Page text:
Salt

The Garage, Norwich, April 20-21/Westacre Theatre, April 27/Sheringham Little Theatre, April 28/St George’s Theatre, Great Yarmouth, April 30

Following the sell-out regional tours of The Canada Boys, Parachute and Winter ‘53, fEAST latest production is an adaptation of Jeremy Page’s acclaimed novel. Pip Langore tries to make sense of his family’s odd troublesome history. In Morston, 1944, his Grandmother ‘Goose’ rescues a German airman buried up to his neck in the marsh. Nine months later the German vanishes in a makeshift boat, leaving Goose with a new-born daughter, Lil. A funny and tragic play about the relationship between people and the landscape, with live music and a strong regional flavour.

This House

Norwich Theatre Royal, May 8-12

Following sell-out runs at the National Theatre and in the West End, James Graham’s enthralling and extraordinarily prescient play in recording the struggle of the Labour government of 1974-79 to simply survive, takes on a new importance in the current political climate. The corridors of Westminster ring with the sound of infighting and backbiting as Britain’s political parties battle to change the future of the nation, whatever it takes. In this hung parliament, the ruling party holds on by a thread. This biting play strips politics down to the practical realities of those behind the scenes who on occasion bend the rules, to manoeuvre a diverse and conflicting chorus of MPs.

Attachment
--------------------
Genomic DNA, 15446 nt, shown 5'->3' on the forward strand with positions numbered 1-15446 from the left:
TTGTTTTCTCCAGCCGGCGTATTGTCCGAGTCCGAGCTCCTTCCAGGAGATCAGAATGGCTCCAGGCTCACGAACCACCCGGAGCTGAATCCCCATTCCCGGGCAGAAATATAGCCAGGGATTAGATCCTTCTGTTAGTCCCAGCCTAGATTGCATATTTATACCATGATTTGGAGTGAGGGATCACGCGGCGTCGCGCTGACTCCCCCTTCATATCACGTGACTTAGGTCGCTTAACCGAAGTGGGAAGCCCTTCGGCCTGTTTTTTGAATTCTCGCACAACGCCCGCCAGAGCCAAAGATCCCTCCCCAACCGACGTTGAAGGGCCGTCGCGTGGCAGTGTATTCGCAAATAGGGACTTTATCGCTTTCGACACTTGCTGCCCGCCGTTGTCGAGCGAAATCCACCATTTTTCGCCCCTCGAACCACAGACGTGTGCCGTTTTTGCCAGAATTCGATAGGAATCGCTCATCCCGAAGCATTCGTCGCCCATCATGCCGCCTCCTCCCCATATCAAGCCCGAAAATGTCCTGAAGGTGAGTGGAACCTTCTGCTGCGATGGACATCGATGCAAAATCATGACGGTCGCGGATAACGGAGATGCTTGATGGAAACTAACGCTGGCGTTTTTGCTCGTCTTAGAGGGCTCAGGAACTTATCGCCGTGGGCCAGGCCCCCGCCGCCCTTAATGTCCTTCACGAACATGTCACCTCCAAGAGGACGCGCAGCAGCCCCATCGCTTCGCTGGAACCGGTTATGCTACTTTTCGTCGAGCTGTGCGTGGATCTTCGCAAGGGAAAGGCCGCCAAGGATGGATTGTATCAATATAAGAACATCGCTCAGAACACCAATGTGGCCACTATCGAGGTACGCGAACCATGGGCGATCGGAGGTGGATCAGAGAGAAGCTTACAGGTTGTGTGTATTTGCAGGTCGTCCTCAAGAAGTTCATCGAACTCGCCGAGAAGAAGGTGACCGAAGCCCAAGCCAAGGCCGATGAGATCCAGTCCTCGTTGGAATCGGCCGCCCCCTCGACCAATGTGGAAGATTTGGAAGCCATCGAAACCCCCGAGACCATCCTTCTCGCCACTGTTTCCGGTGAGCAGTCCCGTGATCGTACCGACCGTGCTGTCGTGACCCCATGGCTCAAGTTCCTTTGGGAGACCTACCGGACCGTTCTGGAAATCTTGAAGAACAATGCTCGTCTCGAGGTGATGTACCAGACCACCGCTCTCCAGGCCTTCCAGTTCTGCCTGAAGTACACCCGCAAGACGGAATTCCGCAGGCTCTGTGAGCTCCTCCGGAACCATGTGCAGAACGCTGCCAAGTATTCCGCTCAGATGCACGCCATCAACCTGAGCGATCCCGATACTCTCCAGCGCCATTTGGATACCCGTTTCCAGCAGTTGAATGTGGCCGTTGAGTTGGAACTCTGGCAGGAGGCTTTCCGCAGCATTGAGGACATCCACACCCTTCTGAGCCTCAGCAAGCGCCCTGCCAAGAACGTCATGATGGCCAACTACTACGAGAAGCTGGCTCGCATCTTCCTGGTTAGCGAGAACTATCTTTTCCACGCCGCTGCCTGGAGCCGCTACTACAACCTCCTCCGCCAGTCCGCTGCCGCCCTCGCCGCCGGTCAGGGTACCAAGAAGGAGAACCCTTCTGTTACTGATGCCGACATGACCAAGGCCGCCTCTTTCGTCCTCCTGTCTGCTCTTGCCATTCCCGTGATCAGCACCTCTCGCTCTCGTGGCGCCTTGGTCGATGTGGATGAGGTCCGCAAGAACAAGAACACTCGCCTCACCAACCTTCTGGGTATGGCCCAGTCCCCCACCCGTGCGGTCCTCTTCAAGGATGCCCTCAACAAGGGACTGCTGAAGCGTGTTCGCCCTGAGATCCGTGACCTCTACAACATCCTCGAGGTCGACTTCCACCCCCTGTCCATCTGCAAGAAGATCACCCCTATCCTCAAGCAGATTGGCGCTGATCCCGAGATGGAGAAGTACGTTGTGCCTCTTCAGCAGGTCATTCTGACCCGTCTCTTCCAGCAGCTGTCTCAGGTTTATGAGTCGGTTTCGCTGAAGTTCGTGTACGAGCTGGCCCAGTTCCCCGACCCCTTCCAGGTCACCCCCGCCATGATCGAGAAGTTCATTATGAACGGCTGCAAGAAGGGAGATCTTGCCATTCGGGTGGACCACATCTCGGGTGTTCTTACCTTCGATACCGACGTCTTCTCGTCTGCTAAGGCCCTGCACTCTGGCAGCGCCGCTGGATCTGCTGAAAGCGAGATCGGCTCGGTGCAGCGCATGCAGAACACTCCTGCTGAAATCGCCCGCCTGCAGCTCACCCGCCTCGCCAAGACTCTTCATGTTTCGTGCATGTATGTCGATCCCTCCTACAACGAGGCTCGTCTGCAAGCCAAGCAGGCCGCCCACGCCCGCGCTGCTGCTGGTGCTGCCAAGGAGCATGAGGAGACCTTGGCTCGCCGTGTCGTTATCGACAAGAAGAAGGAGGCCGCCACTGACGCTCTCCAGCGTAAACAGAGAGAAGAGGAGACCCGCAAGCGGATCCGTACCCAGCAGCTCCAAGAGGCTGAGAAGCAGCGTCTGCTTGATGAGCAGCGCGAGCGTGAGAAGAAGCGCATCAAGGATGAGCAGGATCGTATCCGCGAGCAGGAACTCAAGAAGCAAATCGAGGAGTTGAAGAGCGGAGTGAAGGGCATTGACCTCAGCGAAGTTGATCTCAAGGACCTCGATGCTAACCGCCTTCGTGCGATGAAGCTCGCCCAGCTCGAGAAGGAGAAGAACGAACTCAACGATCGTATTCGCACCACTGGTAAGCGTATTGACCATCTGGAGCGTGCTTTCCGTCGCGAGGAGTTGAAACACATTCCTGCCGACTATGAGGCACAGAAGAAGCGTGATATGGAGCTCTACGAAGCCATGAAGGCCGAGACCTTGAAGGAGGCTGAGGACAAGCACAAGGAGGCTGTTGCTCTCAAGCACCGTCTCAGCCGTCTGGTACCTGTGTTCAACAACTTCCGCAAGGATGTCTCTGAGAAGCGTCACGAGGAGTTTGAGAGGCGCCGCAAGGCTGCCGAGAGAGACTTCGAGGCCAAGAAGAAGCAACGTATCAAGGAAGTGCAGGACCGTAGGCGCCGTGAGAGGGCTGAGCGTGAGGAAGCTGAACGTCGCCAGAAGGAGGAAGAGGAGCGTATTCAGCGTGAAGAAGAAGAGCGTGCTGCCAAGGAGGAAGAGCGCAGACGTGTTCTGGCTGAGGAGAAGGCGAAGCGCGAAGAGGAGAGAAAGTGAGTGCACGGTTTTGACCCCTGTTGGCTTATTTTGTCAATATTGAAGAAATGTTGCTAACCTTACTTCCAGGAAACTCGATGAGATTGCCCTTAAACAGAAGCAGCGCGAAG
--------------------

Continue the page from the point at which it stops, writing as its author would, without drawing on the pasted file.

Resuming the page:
The War of the Worlds

Diss Corn Hall, March 22/Norwich Playhouse, March 30

The critically-acclaimed Pantaloons invade the stage in this funny yet faithful new adaptation as they use musical instruments, puppetry and their trademark enthusiasm to recreate deadly heat-rays, giant fighting-machines, squidgy tentacled Martians and interplanetary warfare on an epic scale in their latest production. Few would have believed that H G Wells’ science fiction classic would be performed live by just four actors. The chances of success? A million to one…

Gypsy Queen

The Garage, Norwich, April 14

Can two men raised to fight ever learn to love? Manchester based Hope Theatre Company stage the story of ‘Gorgeous’ George O’Connell, bare-knuckle fighter and traveller, who enters the world of professional boxing which puts him on a collision course with his roots, his identity and his greatest fear. In the opposite corner, gay boxer Dane ‘The Pain’ Samson, the young pretender and son of a boxing legend, is fighting his own battles that lead to a tragedy. Rob Ward’s play is an unconventional love story between two fighters who discover the greatest challenge lies outside the ring.

Son of A Preacher Man

King’s Lynn Corn Exchange, June 5-9

A heart-warming new musical featuring the soulful music of Dusty Springfield, with a book by Warner Brown and directed and choreographed by Craig Revel Horwood. Set around a swinging 1960s Soho joint where the kids danced the night away to the latest crazes and dare to dream of love, the legendary owner, The Preacher Man himself, dispenses advice to cure the loneliest of hearts. Featuring the greatest hits of Dusty, this funny and sweetly touching musical play stars Michelle Gayle and Alice Barlow.

Miss Saigon

Norwich Theatre Royal, August 15-September 15

Cameron Mackintosh’s acclaimed new production of Boublil and Schönberg’s legendary musical touches down on its UK tour. A recent smash back in the West End and currently playing on Broadway, this epic production with a company of 60 is sure to be a hot ticket. In the last days of the Vietnam War, 17 year-old Kim is forced to work in a Saigon bar run by a notorious character known as the Engineer. There she meets and falls in love with an American GI named Chris but they are torn apart by the fall of Saigon. She must find her way back to Chris, who has no idea he’s fathered a son.